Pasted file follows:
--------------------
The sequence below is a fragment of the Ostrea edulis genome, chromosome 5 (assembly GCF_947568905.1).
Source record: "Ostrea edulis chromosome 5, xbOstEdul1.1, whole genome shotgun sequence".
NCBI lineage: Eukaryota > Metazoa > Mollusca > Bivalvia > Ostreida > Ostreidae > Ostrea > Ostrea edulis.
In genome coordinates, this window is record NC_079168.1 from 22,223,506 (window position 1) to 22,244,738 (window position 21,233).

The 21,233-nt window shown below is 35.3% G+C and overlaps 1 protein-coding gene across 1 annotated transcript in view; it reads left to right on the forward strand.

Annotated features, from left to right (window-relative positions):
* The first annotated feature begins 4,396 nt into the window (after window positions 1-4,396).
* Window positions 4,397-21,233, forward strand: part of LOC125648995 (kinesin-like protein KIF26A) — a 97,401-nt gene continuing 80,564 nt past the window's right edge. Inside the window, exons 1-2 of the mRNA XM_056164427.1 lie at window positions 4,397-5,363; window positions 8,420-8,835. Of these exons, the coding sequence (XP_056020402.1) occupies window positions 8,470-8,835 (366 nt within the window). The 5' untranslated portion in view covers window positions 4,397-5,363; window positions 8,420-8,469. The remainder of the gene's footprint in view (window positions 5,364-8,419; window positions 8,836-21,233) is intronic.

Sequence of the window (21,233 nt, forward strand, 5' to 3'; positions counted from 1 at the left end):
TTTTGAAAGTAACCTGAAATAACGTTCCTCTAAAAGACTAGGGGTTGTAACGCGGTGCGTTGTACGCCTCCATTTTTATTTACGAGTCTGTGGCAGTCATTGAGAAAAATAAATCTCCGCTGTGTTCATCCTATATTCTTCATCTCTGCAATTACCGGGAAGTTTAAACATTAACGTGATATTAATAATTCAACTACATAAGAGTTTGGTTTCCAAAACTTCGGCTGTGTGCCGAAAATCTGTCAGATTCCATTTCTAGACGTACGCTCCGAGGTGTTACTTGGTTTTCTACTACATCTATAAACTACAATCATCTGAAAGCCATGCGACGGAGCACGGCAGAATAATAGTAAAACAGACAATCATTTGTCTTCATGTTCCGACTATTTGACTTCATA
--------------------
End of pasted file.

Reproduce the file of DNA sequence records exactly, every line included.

The sequence below is a fragment of the Ostrea edulis genome, chromosome 5 (assembly GCF_947568905.1).
Source record: "Ostrea edulis chromosome 5, xbOstEdul1.1, whole genome shotgun sequence".
NCBI lineage: Eukaryota > Metazoa > Mollusca > Bivalvia > Ostreida > Ostreidae > Ostrea > Ostrea edulis.
In genome coordinates, this window is record NC_079168.1 from 22,223,506 (window position 1) to 22,244,738 (window position 21,233).

The 21,233-nt window shown below is 35.3% G+C and overlaps 1 protein-coding gene across 1 annotated transcript in view; it reads left to right on the forward strand.

Annotated features, from left to right (window-relative positions):
* The first annotated feature begins 4,396 nt into the window (after window positions 1-4,396).
* Window positions 4,397-21,233, forward strand: part of LOC125648995 (kinesin-like protein KIF26A) — a 97,401-nt gene continuing 80,564 nt past the window's right edge. Inside the window, exons 1-2 of the mRNA XM_056164427.1 lie at window positions 4,397-5,363; window positions 8,420-8,835. Of these exons, the coding sequence (XP_056020402.1) occupies window positions 8,470-8,835 (366 nt within the window). The 5' untranslated portion in view covers window positions 4,397-5,363; window positions 8,420-8,469. The remainder of the gene's footprint in view (window positions 5,364-8,419; window positions 8,836-21,233) is intronic.

Sequence of the window (21,233 nt, forward strand, 5' to 3'; positions counted from 1 at the left end):
TTTTGAAAGTAACCTGAAATAACGTTCCTCTAAAAGACTAGGGGTTGTAACGCGGTGCGTTGTACGCCTCCATTTTTATTTACGAGTCTGTGGCAGTCATTGAGAAAAATAAATCTCCGCTGTGTTCATCCTATATTCTTCATCTCTGCAATTACCGGGAAGTTTAAACATTAACGTGATATTAATAATTCAACTACATAAGAGTTTGGTTTCCAAAACTTCGGCTGTGTGCCGAAAATCTGTCAGATTCCATTTCTAGACGTACGCTCCGAGGTGTTACTTGGTTTTCTACTACATCTATAAACTACAATCATCTGAAAGCCATGCGACGGAGCACGGCAGAATAATAGTAAAACAGACAATCATTTGTCTTCATGTTCCGACTATTTGACTTCATA